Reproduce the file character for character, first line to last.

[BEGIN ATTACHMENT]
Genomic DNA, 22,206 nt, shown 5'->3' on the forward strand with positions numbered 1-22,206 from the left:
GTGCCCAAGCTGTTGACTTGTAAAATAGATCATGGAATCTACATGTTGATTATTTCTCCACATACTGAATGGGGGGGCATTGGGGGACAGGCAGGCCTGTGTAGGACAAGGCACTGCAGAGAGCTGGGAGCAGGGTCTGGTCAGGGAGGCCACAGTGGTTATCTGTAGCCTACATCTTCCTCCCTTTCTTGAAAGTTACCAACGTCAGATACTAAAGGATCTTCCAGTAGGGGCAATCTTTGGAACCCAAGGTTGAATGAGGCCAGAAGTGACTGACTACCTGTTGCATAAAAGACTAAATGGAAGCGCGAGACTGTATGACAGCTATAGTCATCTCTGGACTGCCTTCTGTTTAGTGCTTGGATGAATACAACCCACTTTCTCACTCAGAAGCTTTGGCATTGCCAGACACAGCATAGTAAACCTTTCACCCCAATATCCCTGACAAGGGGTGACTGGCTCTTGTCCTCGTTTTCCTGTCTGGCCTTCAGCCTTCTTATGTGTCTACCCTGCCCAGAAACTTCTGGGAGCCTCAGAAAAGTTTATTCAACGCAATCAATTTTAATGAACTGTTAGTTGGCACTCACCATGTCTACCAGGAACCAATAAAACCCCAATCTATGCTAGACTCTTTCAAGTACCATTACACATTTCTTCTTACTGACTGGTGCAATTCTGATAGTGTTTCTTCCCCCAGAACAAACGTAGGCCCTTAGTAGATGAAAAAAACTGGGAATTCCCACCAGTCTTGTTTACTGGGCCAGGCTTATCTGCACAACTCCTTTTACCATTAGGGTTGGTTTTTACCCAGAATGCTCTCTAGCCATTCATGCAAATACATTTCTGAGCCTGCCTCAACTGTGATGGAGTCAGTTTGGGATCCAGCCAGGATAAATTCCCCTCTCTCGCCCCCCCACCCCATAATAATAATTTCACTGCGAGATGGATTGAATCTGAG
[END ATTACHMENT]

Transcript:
Genomic DNA, 22,206 nt, shown 5'->3' on the forward strand with positions numbered 1-22,206 from the left:
GTGCCCAAGCTGTTGACTTGTAAAATAGATCATGGAATCTACATGTTGATTATTTCTCCACATACTGAATGGGGGGGCATTGGGGGACAGGCAGGCCTGTGTAGGACAAGGCACTGCAGAGAGCTGGGAGCAGGGTCTGGTCAGGGAGGCCACAGTGGTTATCTGTAGCCTACATCTTCCTCCCTTTCTTGAAAGTTACCAACGTCAGATACTAAAGGATCTTCCAGTAGGGGCAATCTTTGGAACCCAAGGTTGAATGAGGCCAGAAGTGACTGACTACCTGTTGCATAAAAGACTAAATGGAAGCGCGAGACTGTATGACAGCTATAGTCATCTCTGGACTGCCTTCTGTTTAGTGCTTGGATGAATACAACCCACTTTCTCACTCAGAAGCTTTGGCATTGCCAGACACAGCATAGTAAACCTTTCACCCCAATATCCCTGACAAGGGGTGACTGGCTCTTGTCCTCGTTTTCCTGTCTGGCCTTCAGCCTTCTTATGTGTCTACCCTGCCCAGAAACTTCTGGGAGCCTCAGAAAAGTTTATTCAACGCAATCAATTTTAATGAACTGTTAGTTGGCACTCACCATGTCTACCAGGAACCAATAAAACCCCAATCTATGCTAGACTCTTTCAAGTACCATTACACATTTCTTCTTACTGACTGGTGCAATTCTGATAGTGTTTCTTCCCCCAGAACAAACGTAGGCCCTTAGTAGATGAAAAAAACTGGGAATTCCCACCAGTCTTGTTTACTGGGCCAGGCTTATCTGCACAACTCCTTTTACCATTAGGGTTGGTTTTTACCCAGAATGCTCTCTAGCCATTCATGCAAATACATTTCTGAGCCTGCCTCAACTGTGATGGAGTCAGTTTGGGATCCAGCCAGGATAAATTCCCCTCTCTCGCCCCCCCACCCCATAATAATAATTTCACTGCGAGATGGATTGAATCTGAG